[8] Candida Moss in Rose, ”Stop Trying to Heal Me.”

[9] Becky Tyler in Rose, “Stop Trying to Heal Me.”

[10] This distinction may be physical, social, or cultural.

[11] Rose, “Stop Trying to Heal Me.”

[12] Isaac T. Soon, A Disabled Apostle:  Impairment and Disability in the Letters of Paul. (Oxford, UK: Oxford University Press).


[13] Onesiphorus quoted in Abraham J Malherbe, “A Physical Description of Paul.” Harvard Theological Review 79 (1-3): 170–75.

[14] It should be noted here that in Paul’s time, it was normal for believers to access resources like Asklepian temples.  Stanley notes that “as late as the fourth century, leaders were exhorting their congregants against visiting Asklepian temples and engaging in ‘magical’ practices, so it appears that Christ-followers continued to visit Greek and Roman healers long after the time of Paul.  Unlike Paul, however, this later generation of leaders felt compelled to confront Christians who behaved in this manner” (Stanley, Paul and Asklepios, Chapter 8).

[15] R.C.H. Lensky. The Interpretation of St. Paul’s First and Second Epistles to the Corinthians (Minneapolis, MI: Augsburg Publishing House, 1937) in Marva Dawn. Powers, Weakness, and the Tabernacling of God.(Grand Rapids, MI: Eerdmans, 2001), Chapter 2.

[16] Dawn, Powers, Weakness, and the Tabernacling of God. Chapter 2.

[17] Ibid., Powers, Weakness, and the Tabernacling of God. Chapter 2.

[18] Martin Albl, “For Whenever I am Weak, Then I am Strong” in This Disabled Body, ed. Hector Avalos (Atlanta: Society of Biblical Literature, 2007), 147.

[19] Jean Vanier, Becoming Human (Mahwah, NJ: Paulist Press), 83.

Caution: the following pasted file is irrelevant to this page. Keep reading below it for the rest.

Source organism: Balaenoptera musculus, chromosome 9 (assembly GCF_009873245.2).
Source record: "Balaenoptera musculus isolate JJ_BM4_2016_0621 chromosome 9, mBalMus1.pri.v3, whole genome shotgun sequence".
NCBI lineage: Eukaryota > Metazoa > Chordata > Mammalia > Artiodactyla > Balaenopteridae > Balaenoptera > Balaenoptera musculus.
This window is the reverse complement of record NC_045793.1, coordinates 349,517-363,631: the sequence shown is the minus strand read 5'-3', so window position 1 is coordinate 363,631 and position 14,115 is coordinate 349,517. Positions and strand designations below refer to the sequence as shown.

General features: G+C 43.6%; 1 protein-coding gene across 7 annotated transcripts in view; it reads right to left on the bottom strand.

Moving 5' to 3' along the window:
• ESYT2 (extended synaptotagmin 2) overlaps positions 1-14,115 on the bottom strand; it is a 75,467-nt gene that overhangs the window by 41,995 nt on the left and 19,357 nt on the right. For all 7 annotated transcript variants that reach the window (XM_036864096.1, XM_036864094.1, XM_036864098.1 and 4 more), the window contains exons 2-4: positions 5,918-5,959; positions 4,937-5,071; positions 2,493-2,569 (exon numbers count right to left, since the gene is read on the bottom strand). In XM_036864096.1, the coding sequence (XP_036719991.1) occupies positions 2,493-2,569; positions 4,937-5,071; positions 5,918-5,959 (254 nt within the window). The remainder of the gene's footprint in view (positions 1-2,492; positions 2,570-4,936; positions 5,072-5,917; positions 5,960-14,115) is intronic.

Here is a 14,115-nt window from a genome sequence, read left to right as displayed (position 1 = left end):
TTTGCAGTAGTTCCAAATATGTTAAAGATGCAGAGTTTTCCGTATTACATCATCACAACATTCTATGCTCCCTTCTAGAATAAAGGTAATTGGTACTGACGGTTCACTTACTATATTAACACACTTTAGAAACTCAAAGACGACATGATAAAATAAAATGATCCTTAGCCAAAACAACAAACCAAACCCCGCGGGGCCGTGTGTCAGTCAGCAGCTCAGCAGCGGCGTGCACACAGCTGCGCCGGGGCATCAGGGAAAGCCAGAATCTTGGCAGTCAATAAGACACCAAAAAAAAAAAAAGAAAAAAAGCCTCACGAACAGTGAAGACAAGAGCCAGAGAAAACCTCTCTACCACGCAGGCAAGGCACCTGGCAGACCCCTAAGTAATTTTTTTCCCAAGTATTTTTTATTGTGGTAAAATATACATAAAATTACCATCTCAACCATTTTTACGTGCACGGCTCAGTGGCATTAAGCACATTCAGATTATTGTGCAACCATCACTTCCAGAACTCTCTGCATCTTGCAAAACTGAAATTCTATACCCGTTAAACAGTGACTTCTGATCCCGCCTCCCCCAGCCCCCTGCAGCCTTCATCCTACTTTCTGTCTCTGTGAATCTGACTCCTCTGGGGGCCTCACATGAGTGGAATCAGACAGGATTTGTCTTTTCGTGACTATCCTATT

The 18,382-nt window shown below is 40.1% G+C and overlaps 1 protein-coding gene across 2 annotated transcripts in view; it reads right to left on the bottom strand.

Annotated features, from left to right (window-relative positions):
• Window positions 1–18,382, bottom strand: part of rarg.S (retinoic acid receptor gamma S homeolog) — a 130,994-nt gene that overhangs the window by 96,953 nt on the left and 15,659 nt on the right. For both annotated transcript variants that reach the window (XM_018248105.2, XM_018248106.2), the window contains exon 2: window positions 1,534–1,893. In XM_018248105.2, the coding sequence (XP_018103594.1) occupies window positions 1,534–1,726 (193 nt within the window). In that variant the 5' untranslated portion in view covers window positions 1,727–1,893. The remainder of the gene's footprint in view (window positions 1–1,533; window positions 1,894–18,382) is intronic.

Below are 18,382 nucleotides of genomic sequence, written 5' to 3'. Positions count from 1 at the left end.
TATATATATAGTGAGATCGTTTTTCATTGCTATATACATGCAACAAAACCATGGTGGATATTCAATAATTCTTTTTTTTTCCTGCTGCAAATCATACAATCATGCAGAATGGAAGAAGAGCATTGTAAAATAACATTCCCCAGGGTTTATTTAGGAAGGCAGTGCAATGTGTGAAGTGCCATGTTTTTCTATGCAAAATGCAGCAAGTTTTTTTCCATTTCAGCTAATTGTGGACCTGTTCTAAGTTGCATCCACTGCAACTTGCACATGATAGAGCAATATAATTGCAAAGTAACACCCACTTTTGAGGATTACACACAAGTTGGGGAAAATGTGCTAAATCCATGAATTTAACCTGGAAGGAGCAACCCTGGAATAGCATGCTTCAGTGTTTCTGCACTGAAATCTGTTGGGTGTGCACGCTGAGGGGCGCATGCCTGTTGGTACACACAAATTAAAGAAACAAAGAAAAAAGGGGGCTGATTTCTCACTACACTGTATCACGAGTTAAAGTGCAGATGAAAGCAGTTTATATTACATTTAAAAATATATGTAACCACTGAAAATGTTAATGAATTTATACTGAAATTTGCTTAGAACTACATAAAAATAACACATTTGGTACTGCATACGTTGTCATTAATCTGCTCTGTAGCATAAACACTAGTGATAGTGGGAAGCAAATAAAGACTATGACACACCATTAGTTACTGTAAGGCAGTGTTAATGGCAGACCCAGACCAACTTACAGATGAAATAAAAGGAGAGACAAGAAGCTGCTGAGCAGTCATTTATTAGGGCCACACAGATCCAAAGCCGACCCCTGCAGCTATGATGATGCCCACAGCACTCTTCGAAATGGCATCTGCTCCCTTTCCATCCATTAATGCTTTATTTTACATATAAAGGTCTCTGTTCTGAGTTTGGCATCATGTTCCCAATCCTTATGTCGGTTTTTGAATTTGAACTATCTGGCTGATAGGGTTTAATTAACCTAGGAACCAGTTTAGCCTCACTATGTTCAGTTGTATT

[20] Helen King, “Comparative Perspectives on Medicine and Healing in the Ancient World,” 281; quoted in Christopher D. Stanley, Paul and Asklepios:  The Greco-Roman Quest for Healing and the Apostolic Mission (London, UK: T&T Clark), Chapter 6.

[21] Stanley, Paul and Asklepios, Chapter 8

[22] Essentially this refers to having permission from the church to access the secular medical resources required for their care.  For example, some faith communities discourage the use of psychiatric medication, a distinction that is very important to the person requiring said medication.

[23] Ibid., Chapter 8.

[24] Ibid., Chapter 8.

[25] When physical healing does happen, it is a by-product of healing that IS body/soul/spirit. We hear the words of Jesus to the paralytic in Mark 2, where it would appear that the paralytic is not healed physically until after the exchange with the scribes. I see no other evidence of physical healing solely for the purpose of restoring health.

[26] Amos Yong, The Bible, Disability, and the Church (Grand Rapids, MI: Eerdmans), Chapter 4.

[27] Steven Magee, Hypoxia, Mental Illness, and Chronic Fatigue (Independent).

[28] Matthew 17:4, paraphrase mine.